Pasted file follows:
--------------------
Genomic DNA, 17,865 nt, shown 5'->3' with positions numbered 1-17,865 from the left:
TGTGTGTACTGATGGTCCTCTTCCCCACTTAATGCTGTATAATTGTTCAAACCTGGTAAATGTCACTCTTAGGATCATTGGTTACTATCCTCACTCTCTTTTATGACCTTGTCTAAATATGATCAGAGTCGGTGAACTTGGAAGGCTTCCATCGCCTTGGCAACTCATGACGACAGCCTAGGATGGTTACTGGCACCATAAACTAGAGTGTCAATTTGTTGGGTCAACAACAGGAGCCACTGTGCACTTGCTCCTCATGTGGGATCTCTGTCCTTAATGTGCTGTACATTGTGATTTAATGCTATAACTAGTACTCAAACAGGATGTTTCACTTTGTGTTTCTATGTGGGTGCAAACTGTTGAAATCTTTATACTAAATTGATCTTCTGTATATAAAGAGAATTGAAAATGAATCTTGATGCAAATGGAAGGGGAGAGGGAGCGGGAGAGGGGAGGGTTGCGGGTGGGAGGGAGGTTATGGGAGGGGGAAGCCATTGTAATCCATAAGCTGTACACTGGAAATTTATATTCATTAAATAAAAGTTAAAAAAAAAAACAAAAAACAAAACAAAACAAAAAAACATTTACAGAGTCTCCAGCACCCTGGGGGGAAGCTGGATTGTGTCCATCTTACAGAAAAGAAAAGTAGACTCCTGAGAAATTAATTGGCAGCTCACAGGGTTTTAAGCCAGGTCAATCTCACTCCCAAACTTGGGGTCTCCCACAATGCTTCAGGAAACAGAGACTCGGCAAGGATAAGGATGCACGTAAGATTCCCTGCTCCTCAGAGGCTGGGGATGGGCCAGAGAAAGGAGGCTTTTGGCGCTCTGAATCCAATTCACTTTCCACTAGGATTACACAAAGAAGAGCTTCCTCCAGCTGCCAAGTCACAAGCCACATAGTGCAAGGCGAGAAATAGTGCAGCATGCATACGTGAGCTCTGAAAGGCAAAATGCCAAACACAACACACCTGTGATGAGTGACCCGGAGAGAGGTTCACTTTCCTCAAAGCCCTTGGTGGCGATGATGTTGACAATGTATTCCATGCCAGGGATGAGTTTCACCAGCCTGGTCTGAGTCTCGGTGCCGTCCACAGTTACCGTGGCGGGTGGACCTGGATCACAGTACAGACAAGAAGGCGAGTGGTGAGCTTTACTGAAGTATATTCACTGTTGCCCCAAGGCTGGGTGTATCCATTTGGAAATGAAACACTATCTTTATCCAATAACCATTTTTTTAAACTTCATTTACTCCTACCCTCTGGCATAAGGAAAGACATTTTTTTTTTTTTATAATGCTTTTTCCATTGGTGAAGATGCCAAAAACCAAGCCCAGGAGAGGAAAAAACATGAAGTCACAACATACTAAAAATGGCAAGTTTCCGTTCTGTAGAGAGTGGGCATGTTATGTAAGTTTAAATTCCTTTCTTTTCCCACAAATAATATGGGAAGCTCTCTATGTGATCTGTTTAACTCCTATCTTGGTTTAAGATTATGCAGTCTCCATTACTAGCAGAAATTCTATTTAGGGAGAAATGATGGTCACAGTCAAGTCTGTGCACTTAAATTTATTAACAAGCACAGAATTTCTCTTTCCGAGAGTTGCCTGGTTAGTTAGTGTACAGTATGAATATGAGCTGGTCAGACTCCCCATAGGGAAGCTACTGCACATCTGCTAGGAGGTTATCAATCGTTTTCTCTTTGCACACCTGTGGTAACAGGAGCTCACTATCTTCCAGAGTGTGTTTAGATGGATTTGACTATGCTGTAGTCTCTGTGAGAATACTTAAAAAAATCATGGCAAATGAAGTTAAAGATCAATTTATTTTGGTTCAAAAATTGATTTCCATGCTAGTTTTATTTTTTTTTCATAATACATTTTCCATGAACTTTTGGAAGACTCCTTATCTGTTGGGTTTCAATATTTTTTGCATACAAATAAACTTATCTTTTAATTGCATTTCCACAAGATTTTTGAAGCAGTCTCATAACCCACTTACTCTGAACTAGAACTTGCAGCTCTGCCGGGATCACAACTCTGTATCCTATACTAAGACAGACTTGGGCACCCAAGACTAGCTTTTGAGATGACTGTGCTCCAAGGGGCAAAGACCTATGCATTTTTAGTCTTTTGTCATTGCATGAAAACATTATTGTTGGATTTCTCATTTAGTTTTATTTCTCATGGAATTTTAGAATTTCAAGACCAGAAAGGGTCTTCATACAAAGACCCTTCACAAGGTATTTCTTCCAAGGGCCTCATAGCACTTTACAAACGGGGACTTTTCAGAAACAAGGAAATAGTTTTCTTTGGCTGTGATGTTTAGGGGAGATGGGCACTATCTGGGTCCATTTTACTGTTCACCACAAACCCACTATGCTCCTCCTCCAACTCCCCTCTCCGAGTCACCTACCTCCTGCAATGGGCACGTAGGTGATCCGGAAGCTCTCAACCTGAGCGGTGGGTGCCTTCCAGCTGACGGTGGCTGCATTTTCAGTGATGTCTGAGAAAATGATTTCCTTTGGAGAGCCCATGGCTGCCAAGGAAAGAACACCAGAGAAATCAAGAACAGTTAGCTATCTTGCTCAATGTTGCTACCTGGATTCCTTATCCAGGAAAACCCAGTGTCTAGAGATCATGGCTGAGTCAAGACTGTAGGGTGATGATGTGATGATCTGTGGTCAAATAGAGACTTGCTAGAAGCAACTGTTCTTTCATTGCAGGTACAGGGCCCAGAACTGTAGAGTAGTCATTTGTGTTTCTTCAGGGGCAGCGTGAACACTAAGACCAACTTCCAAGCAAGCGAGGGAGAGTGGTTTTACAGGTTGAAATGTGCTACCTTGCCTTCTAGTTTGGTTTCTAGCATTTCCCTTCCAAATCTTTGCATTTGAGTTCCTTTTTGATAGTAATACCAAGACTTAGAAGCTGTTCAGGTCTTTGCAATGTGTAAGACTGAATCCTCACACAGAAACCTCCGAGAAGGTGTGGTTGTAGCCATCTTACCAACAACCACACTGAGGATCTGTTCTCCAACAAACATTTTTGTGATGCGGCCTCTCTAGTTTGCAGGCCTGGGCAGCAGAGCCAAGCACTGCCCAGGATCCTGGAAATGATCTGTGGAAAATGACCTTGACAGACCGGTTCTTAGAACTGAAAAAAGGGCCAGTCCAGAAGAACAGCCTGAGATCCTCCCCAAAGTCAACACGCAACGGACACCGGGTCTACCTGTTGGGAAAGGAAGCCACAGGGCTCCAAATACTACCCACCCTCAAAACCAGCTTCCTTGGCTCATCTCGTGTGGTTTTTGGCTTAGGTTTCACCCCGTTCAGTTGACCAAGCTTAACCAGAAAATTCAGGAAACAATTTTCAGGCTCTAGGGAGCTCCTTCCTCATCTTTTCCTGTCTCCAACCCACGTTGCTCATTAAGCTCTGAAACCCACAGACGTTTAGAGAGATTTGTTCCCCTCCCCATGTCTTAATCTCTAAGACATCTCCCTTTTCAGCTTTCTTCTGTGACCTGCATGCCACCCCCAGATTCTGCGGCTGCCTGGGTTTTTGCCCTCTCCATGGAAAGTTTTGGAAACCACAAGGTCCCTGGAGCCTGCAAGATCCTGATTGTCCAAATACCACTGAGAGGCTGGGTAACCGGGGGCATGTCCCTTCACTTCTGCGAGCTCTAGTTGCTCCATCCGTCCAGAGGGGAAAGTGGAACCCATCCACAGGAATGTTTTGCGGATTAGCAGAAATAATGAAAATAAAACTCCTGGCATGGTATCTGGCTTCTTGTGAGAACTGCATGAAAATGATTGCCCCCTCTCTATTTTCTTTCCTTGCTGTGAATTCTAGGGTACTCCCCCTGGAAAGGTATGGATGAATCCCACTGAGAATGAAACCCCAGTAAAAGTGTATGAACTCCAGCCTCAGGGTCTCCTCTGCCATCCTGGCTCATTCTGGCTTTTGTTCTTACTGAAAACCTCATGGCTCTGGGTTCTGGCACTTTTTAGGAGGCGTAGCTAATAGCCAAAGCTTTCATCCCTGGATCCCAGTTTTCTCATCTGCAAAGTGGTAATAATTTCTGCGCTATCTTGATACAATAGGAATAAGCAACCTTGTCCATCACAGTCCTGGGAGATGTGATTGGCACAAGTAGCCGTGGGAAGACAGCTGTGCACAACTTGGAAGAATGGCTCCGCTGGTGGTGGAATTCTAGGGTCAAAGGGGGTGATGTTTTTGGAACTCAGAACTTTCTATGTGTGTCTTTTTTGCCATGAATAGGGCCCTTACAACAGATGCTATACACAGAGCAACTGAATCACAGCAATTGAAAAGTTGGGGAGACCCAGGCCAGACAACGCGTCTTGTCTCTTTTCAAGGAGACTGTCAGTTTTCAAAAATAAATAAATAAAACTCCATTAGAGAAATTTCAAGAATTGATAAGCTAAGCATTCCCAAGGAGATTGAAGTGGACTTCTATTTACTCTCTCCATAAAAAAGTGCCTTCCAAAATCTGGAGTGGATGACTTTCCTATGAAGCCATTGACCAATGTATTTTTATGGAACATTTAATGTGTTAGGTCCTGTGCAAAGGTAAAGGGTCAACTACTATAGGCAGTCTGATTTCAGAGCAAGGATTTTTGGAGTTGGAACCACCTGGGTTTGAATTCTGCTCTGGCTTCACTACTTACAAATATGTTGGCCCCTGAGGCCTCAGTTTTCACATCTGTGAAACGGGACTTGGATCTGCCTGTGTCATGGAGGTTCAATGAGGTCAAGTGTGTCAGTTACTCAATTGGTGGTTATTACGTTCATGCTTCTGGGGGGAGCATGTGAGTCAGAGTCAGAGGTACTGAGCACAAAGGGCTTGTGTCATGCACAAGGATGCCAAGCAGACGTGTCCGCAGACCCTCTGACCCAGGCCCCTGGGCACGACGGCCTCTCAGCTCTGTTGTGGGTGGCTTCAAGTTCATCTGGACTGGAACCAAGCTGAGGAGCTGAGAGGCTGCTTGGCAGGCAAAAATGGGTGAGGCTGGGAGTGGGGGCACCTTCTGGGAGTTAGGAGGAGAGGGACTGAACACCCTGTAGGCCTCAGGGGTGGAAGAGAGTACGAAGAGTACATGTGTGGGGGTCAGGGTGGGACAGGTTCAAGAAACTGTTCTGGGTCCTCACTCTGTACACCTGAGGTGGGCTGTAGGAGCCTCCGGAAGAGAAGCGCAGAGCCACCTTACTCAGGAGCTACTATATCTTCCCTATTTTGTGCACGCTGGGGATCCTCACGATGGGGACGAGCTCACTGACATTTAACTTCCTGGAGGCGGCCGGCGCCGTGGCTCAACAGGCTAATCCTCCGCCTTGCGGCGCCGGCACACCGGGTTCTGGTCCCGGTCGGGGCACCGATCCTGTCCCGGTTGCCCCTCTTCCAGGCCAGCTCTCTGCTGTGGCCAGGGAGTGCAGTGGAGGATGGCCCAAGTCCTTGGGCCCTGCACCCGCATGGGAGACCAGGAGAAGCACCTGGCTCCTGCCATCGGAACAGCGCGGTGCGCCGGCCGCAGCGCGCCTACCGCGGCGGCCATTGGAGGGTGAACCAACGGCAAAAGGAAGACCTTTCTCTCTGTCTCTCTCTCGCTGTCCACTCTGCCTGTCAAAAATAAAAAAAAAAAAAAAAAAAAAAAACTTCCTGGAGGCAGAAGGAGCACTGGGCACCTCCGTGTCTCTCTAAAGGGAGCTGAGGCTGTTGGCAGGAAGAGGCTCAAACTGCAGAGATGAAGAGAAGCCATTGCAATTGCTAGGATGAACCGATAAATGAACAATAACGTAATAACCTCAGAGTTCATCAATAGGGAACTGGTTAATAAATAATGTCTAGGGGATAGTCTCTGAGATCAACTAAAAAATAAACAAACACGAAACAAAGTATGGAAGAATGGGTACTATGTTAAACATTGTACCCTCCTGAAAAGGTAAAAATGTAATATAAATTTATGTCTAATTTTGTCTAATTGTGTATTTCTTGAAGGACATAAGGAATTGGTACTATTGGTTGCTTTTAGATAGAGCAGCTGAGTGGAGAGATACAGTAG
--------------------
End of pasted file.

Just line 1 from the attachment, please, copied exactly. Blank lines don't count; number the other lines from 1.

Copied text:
Genomic DNA, 17,865 nt, shown 5'->3' with positions numbered 1-17,865 from the left: